Noun phrasesand pronounsboth can have areferentialfunction where they "point" (i.e.refer) to some person or object in the real world (or a possible world). Additionally, theyshare many of the samegrammatical functionsin that they can both act assubjects,objects, andcomplementswithinclauses. Noun phrases may consist of only a singlenoun, or they may be complex consisting of anoun (which functions as theheadof the noun phrase) that ismodifiedby different typesof elements (such as adjectives, prepositional phrases, etc.)Pronouns are words that can act as substitutions for noun phrases. For instance, in thefollowing sentenceProfessor Plum kicked the very large ball with red spots over the fence.the noun phrase the very large ball with red spots can be substituted with the pronoun itas inProfessor Plum kicked it over the fence.In spite of the name pronoun, pronouns cannot substitute for nouns — they onlysubstitute for noun phrases. This can be shown with the same sentence above: the noun ball cannot be substituted with the pronoun it (or any other pronoun) as in theungrammaticalsentence*Professor Plum kicked the very large it with red spots over the fence.The sections below describe English nouns (their morphology and syntax), the structureof noun phrases, and pronouns.
Nouns are defined notionally (i.e.semantically) as generally describing persons, places,things, or ideas. This notional definition does account for what are the central members of the noun lexical category. However, the notional definition fails to account for severalnouns, such asdeverbalnouns like jump or destruction (which are notionally more likeactions). For this reason, many grammatical descriptions of English define nouns in termsof grammar (i.e. according to their morphologicalandsyntacticbehavior). Nonetheless,traditional English grammars and some pedagogical grammars define nouns with anotional definition. Non-proper nouns, in general, are not marked for caseor gender, but are marked for number anddefiniteness(when referential).
Please helpimprove this sectionby expanding it. Further information might befound on thetalk pageor atrequests for expansion. (June 2008)English nouns may be of a few morphological types:simple nounsnouns withderivationalaffixescompoundnounscompound nouns with derivational affixesSimple nouns consist of a singlerootwhich also acts as thestemwhich may beinflected.For example, theword(or, more precisely, thelexeme) boy is a simple noun consisting of a single root (also boy). The root boy also acts as the stem boy, which can have theinflectional pluralsuffix-s added to it producing the inflectionalword-formboys.More complex nouns can have derivationalprefixesor suffixes in addition to a nounstem. For example, the noun archenemy consists of a derivational prefix arch- and a rootenemy. Here the derived form archenemy acts as the stem which can be used to form theinflected word-form archenemies. An example with a derivational suffix is kingdomwhich is composed of root king and suffix -dom. Some English nouns can be complexwith several derivational prefixes and suffixes. A considerably complex example isantidisestablishmentarianism which has the root establish and the affixes anti-, dis-,-ment, -ary, -an, and -ism.English compound nouns are nouns that consist of more than one stem. For example, thecompound paperclip is composed of the stem paper and the stem clip. Compounds inEnglish can be usefully subdivided (following Bauer 1983) into different classesaccording to the lexical category of the individual stems and according to a semanticclassification into endocentric, exocentric, copulative, and appositional subtypes.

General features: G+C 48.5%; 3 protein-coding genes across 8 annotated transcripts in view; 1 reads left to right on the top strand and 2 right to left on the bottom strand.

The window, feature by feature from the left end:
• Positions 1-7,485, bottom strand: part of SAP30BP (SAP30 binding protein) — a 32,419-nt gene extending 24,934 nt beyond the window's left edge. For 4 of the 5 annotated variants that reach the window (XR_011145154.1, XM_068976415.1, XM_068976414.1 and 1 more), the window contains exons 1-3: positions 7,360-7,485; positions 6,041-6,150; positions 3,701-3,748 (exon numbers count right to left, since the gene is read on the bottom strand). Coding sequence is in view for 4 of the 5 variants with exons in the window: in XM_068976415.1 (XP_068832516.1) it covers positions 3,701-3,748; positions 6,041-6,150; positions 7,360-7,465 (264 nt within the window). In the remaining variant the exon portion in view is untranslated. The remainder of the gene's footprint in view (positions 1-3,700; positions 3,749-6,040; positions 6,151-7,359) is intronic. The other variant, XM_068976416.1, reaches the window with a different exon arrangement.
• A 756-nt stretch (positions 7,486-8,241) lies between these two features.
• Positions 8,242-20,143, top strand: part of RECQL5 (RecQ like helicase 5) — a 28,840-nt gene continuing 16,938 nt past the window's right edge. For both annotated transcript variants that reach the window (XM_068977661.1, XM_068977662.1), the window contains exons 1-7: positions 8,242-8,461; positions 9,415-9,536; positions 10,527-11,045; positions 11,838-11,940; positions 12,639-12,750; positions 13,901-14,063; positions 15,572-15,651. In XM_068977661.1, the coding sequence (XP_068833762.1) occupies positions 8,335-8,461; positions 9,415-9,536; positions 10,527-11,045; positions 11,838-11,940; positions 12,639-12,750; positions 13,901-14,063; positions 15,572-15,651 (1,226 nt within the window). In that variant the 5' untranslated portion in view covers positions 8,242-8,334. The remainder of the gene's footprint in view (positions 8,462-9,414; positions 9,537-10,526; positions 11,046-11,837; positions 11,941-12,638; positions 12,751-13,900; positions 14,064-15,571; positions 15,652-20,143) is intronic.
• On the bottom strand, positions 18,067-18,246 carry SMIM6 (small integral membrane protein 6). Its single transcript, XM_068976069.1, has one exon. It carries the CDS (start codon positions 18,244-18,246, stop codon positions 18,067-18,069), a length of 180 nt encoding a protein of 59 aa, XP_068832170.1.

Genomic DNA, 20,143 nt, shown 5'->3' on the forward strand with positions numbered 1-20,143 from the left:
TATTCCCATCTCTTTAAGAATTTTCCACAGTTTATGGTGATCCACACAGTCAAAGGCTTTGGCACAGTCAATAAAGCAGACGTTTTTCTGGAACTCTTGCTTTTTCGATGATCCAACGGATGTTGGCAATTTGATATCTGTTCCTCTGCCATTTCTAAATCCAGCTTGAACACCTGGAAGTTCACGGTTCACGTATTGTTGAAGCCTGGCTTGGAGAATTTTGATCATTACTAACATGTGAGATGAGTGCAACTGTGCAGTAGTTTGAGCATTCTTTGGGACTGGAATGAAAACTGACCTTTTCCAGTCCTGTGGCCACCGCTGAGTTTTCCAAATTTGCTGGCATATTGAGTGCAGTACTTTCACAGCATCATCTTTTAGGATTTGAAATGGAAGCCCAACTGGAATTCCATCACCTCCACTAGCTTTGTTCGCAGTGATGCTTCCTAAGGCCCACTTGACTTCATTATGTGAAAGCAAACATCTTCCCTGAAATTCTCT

Main article:English pluralEnglish nouns are typically inflected for number , having distinct singular andpluralforms. The plural form usually consists of the singular form plus -s or -es, but there aremany irregular nouns. Ordinarily, the singular form is used when discussing one instanceof the noun's referent, and the plural form is used when discussing any other number of instances, but there are many exceptions to this rule. Here are some examples: NumberExample
Singular The girl talks.Every girl talks. No girl talks.PluralThe girls talk.All girls talk. No girls talk.
Words that belong to the nounlexical category(or part of speech) can be simple wordsthat belong primarily to the noun category. These include words like man, dog, rice, etc.Other nouns can be derived from words belonging to other lexical categories with theaddition of class-changing derivational suffixes. For example, the suffixes -ation, -ee,-ure, -al, -er, -ment are attached to verb bases to createdeverbalnouns.vex (verb)>vexation (noun)appoint (verb)>appointee (noun)fail (verb)>failure (noun)acquit (verb)>acquittal (noun)run (verb)>runner (noun)adjust (verb)>adjustment (noun)Still other suffixes (-dom, -hood, -ist, -th, -ness) form derived deadjectival nouns fromadjectives:free (adjective)>freedom (noun)lively (adjective)>livelihood (noun)moral (adjective)>moralist (noun)warm (adjective)>warmth (noun)happy (adjective)>happiness (noun)These derivational suffixes can also be added to (compound) phrasal bases like in thenoun stick-it-to-itiveness, which is derived from the phrase [ stick it to it ] + -ive + -ness.Besides derivational suffixation, words from other lexical categories can be convertedstraight to nouns (without any overt morphological indication) by aconversionprocess(also known as zero derivation). For example, the word run is a verb but it can beconverted to a noun run "point scored in a baseball game (by running around the bases)"as in the sentence:The team won with five runs in the ninth.